verb (used with object)
Origin of bight
Examples from the Web for bight
Contemporary Examples of bight
Humans, however, are rarely seen—the Bight is more than man can chew...It’s a Big, Big World: Sights That Make You Feel Small
December 24, 2013
Historical Examples of bight
All busy preparing for a start for the Head of the Bight to-morrow.Explorations in Australia
Bight hours was the time Mr. Gladstone permitted himself to sleep.The Grand Old Man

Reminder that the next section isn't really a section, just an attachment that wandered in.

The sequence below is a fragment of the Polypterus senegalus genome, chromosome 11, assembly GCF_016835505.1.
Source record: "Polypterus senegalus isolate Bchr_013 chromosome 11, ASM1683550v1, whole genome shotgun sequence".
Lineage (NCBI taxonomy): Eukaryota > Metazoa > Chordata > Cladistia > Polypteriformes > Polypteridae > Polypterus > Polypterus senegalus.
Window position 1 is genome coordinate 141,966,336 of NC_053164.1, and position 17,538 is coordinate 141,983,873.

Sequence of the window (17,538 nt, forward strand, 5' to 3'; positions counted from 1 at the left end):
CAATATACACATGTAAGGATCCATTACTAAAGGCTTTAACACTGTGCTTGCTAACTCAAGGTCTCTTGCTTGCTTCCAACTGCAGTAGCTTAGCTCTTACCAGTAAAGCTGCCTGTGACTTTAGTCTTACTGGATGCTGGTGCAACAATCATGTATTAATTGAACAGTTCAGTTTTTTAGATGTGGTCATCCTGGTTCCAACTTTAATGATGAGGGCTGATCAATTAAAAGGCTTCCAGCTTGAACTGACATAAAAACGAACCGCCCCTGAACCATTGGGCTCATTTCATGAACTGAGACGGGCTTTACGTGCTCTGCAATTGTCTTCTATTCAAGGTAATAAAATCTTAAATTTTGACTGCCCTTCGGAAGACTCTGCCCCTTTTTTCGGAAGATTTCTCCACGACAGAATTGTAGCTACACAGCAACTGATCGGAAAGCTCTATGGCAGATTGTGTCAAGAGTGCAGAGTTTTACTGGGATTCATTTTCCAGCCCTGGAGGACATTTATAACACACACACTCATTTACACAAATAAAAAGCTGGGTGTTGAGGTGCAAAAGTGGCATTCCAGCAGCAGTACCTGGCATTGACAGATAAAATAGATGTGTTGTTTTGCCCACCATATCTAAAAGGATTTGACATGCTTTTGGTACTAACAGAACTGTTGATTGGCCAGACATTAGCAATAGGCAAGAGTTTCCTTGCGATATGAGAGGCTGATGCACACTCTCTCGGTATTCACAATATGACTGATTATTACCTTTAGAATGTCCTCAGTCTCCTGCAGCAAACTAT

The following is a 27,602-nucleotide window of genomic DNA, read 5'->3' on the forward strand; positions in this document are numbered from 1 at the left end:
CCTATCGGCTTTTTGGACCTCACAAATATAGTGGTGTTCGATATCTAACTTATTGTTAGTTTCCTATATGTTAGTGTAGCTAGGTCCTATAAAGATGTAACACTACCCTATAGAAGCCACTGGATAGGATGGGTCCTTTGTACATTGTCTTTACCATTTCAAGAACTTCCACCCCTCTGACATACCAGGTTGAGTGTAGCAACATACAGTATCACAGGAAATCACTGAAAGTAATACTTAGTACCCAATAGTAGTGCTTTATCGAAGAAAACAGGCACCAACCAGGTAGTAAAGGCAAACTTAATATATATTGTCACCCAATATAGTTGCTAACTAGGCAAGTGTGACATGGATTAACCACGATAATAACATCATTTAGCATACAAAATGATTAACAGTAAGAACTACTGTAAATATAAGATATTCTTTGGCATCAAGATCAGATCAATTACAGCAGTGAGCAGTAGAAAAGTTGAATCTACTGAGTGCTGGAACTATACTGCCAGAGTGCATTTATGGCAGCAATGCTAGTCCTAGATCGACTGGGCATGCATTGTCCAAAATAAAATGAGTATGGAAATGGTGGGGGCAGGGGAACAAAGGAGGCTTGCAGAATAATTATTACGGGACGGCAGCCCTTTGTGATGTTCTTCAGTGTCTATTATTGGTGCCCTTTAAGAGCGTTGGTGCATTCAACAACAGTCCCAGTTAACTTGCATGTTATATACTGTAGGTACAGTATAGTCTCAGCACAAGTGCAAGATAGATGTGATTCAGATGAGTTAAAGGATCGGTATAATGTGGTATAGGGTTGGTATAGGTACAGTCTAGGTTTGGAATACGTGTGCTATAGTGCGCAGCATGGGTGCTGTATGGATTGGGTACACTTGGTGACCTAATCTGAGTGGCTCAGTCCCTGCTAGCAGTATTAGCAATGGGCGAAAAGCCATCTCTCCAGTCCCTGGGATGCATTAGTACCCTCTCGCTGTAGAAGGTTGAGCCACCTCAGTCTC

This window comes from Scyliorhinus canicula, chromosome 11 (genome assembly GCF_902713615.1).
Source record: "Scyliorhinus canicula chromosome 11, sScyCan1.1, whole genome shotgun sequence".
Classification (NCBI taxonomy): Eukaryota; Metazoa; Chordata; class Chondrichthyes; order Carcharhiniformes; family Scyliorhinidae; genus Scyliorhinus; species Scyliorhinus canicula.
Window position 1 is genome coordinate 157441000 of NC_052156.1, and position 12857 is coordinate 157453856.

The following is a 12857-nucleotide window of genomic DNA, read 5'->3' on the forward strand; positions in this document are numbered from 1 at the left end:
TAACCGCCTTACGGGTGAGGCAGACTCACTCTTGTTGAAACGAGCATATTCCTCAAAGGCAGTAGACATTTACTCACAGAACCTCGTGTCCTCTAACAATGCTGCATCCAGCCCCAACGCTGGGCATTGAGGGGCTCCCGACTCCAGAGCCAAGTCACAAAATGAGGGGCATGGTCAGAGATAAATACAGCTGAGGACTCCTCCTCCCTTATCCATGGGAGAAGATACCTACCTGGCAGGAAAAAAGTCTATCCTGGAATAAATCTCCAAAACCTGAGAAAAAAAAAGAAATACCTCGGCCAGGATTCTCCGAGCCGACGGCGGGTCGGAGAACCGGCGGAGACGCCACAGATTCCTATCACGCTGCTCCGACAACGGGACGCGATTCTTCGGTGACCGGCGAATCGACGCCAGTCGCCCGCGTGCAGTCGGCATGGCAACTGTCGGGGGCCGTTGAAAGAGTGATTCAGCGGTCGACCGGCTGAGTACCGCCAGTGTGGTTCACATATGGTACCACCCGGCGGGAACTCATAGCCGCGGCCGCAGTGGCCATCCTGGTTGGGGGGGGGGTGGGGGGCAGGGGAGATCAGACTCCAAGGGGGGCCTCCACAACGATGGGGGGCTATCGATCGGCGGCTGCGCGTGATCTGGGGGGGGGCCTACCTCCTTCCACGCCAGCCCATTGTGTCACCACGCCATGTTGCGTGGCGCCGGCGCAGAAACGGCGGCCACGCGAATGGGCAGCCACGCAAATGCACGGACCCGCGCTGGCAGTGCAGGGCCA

Richard B. Cook
It has a seacoast of about 200 miles on the Bight of Biafra.
On the 28th of August came the battle off the Bight of Helgoland.
But at the last moment he managed to clutch the bight of the hanging rope.Romance
Joseph Conrad and F.M. Hueffer
Word Origin for bight
Old English byht "bend, angle, corner" (related to bow), from Proto-Germanic *buhtiz (cf. Middle Low German bucht, German Bucht, Dutch bocht, Danish bught "bight, bay"), from PIE root *bheug- (3) "to bend," with derivatives referring to bent, pliable, or curved objects (cf. Old English beag, Old High German boug "ring;" see bow (v.)). Sense of "indentation on a coastline" is from late 15c.